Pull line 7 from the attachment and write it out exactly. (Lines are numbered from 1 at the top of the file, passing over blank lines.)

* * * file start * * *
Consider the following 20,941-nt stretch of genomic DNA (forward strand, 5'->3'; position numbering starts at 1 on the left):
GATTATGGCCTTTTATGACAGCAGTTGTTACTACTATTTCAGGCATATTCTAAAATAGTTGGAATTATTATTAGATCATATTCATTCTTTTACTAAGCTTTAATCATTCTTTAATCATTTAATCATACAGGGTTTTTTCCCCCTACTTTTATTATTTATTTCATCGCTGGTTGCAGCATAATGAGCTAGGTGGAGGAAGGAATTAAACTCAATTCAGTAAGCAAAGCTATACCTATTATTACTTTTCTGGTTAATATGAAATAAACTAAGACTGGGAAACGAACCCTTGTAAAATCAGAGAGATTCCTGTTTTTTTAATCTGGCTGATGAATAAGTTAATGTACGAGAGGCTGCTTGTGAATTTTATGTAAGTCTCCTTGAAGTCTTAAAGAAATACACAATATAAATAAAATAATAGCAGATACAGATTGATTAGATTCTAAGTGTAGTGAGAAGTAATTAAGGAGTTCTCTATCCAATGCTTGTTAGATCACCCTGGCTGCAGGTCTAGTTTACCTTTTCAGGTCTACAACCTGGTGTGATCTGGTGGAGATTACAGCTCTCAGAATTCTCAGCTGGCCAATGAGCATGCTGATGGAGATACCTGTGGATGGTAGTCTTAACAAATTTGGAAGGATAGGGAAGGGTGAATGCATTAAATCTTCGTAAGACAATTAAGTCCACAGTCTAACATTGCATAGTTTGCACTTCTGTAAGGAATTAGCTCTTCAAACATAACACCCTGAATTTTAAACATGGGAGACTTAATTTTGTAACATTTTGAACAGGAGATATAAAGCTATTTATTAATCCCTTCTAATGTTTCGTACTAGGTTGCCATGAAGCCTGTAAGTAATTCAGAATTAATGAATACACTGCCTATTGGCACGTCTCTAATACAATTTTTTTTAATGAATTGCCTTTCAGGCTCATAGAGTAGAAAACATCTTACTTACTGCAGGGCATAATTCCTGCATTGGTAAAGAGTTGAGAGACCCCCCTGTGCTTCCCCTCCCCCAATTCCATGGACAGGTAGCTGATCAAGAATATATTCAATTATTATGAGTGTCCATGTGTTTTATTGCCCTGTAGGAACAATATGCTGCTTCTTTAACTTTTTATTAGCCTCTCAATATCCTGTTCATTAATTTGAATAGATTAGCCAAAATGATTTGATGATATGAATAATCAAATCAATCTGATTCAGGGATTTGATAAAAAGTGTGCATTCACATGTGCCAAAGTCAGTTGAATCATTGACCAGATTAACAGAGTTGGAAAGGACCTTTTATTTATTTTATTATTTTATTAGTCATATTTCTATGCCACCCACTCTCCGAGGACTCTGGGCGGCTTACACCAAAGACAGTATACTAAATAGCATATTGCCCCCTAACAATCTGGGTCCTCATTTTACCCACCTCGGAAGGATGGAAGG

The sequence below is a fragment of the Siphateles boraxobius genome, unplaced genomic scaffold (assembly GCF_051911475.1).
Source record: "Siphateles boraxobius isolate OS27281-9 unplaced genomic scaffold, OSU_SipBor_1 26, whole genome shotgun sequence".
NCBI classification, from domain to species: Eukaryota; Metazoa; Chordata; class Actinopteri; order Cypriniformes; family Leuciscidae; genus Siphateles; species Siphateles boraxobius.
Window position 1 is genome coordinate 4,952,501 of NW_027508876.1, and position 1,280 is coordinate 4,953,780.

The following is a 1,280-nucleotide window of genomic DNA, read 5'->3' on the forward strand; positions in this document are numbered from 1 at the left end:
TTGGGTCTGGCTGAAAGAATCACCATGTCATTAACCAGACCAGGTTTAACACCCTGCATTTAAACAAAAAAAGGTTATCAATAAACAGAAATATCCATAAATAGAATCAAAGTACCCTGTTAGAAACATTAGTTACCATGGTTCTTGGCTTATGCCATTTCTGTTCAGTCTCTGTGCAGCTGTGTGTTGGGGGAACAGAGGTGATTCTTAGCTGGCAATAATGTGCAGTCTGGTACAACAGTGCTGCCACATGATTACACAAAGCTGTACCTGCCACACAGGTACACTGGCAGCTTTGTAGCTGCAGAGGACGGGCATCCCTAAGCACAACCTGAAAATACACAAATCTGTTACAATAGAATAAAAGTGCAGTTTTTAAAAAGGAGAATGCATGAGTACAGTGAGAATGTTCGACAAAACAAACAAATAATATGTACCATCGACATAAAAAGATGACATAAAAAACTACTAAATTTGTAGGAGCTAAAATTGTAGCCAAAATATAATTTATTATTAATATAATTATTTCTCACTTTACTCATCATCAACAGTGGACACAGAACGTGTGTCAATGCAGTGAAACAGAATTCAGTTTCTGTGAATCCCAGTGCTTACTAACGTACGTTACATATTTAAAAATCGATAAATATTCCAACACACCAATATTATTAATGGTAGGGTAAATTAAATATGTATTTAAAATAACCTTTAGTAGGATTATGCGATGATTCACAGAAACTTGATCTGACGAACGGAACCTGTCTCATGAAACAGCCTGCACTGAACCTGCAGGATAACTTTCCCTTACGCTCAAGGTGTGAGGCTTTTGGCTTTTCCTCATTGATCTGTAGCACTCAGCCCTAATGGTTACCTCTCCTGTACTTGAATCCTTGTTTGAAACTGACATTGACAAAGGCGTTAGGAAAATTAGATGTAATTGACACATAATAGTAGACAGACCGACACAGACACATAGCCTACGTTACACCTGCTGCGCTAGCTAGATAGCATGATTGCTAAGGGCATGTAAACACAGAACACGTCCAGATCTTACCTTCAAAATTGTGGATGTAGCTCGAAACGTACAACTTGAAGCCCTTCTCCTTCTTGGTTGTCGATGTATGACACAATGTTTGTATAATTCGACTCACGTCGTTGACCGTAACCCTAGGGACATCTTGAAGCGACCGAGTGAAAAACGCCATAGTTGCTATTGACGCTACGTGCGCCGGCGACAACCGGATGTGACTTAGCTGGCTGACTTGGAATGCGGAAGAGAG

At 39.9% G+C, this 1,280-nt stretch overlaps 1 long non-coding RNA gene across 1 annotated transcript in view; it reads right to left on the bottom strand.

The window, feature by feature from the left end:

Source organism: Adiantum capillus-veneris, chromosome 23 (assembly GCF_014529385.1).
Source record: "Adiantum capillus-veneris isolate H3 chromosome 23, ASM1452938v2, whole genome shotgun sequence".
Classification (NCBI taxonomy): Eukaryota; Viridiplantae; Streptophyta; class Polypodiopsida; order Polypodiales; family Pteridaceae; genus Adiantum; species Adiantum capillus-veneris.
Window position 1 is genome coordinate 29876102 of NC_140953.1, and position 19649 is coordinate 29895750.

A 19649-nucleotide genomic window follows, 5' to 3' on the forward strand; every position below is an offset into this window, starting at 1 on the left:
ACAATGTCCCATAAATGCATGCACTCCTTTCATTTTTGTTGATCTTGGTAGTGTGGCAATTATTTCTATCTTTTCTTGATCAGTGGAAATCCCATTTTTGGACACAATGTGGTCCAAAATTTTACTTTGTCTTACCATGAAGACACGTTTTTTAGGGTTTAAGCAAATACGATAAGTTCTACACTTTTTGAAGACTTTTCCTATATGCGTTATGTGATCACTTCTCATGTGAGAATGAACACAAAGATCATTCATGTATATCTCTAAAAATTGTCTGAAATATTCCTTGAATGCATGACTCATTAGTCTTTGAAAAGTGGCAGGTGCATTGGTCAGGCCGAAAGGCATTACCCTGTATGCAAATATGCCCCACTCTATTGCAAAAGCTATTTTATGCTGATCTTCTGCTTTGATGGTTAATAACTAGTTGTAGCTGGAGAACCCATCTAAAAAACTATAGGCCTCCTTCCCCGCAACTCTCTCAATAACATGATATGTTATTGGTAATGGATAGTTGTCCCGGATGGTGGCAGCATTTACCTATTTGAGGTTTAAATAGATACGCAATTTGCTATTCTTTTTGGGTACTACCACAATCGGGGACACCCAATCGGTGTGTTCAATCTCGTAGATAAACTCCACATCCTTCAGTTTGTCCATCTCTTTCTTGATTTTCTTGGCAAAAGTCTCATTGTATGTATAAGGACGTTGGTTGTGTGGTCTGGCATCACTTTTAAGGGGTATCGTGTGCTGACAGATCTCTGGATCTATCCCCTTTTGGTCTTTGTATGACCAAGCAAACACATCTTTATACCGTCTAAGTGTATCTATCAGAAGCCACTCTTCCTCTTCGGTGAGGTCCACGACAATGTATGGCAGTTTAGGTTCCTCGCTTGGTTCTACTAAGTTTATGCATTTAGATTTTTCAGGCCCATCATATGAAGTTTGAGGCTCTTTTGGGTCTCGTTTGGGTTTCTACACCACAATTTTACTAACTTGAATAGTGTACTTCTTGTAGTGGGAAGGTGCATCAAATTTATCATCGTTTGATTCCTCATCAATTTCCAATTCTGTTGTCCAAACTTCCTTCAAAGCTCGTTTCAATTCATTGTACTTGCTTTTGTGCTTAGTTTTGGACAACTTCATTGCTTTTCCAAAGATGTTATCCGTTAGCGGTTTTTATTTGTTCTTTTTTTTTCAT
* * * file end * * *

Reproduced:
The following is a 1,280-nucleotide window of genomic DNA, read 5'->3' on the forward strand; positions in this document are numbered from 1 at the left end: